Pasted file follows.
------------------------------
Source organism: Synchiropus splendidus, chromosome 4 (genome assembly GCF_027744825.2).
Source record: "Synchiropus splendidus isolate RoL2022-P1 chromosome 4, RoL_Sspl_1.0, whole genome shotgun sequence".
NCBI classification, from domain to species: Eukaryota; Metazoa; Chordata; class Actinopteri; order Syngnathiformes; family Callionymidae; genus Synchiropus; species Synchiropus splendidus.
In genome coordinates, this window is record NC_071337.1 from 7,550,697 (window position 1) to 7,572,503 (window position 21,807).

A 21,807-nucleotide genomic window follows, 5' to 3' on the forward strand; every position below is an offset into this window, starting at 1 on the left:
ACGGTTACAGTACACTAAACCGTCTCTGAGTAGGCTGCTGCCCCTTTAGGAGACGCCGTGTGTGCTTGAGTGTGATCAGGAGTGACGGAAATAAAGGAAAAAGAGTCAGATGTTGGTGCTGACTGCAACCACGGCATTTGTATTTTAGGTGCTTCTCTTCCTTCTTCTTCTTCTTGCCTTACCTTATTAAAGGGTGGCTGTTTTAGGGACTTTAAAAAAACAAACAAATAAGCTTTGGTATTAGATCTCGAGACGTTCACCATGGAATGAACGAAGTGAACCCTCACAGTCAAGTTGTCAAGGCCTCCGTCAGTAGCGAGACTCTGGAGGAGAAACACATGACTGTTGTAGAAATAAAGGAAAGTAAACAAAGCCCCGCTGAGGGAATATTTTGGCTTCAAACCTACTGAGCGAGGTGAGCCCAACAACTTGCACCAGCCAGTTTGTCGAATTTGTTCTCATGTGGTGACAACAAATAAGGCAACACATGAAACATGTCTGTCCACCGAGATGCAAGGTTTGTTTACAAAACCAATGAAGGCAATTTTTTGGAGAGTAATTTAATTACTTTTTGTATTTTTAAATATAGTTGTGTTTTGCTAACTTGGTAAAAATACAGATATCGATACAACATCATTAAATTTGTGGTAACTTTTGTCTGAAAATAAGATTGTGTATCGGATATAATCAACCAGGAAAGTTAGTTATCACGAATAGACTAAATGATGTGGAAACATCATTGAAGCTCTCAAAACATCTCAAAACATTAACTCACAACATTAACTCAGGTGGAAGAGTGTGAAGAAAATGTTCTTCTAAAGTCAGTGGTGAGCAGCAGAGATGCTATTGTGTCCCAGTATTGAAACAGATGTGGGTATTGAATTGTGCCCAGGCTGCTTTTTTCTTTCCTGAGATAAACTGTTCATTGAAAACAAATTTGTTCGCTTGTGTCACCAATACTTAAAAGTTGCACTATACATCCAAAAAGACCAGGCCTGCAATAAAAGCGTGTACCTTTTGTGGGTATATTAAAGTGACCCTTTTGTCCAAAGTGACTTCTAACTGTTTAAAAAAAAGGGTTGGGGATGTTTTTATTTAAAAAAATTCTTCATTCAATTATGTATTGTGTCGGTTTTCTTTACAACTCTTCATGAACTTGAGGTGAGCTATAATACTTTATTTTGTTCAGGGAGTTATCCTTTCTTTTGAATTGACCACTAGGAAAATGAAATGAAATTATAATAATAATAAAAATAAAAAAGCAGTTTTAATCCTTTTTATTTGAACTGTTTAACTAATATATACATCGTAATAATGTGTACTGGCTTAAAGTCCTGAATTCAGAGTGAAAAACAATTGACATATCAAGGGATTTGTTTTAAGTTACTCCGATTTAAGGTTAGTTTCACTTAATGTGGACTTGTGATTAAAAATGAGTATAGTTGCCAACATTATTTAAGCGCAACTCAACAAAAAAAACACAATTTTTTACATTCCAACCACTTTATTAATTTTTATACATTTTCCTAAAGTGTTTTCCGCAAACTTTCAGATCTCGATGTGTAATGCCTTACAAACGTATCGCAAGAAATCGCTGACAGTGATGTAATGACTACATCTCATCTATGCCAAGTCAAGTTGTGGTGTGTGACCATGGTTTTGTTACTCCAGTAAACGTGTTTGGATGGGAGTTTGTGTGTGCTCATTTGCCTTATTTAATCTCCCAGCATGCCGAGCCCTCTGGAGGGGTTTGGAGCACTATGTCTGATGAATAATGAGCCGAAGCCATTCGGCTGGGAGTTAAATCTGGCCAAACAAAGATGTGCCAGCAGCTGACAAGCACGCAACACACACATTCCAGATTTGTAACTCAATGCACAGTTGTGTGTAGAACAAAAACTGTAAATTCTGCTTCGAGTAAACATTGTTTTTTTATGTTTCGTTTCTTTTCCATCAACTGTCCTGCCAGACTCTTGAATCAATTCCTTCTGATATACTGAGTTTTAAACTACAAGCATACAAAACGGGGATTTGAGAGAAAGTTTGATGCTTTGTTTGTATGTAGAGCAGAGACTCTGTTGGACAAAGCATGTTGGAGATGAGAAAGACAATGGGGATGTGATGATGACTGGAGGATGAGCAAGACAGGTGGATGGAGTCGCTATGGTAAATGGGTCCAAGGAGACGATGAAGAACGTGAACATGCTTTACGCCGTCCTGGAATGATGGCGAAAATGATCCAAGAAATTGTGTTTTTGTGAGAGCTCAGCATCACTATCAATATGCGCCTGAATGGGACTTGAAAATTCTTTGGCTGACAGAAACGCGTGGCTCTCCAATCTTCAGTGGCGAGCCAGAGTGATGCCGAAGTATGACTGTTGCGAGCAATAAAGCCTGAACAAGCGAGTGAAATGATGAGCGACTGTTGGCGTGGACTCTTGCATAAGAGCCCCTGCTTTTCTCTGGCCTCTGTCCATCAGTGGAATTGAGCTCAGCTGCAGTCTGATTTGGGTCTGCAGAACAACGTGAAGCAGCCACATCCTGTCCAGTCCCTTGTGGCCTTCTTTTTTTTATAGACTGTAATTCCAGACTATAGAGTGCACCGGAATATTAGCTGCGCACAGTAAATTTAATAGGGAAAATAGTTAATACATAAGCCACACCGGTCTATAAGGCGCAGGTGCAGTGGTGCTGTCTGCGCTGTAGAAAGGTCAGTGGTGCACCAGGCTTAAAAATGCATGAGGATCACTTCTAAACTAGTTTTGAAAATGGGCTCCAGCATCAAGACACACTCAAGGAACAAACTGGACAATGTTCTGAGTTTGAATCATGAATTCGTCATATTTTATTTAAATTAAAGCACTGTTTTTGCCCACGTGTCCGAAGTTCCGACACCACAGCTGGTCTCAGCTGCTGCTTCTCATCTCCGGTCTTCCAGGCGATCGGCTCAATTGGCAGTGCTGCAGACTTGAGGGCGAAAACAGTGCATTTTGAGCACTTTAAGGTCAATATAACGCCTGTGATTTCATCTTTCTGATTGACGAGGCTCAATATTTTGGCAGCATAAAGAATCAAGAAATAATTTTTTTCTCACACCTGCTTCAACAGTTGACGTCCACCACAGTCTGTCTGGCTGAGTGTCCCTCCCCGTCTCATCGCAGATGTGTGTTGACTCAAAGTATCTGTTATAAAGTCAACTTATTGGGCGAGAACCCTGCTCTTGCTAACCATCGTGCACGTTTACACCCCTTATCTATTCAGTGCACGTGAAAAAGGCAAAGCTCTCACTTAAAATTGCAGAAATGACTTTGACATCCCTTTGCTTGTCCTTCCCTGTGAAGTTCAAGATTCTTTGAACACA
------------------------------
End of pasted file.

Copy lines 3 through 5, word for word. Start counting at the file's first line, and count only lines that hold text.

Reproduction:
NCBI classification, from domain to species: Eukaryota; Metazoa; Chordata; class Actinopteri; order Syngnathiformes; family Callionymidae; genus Synchiropus; species Synchiropus splendidus.
In genome coordinates, this window is record NC_071337.1 from 7,550,697 (window position 1) to 7,572,503 (window position 21,807).

A 21,807-nucleotide genomic window follows, 5' to 3' on the forward strand; every position below is an offset into this window, starting at 1 on the left: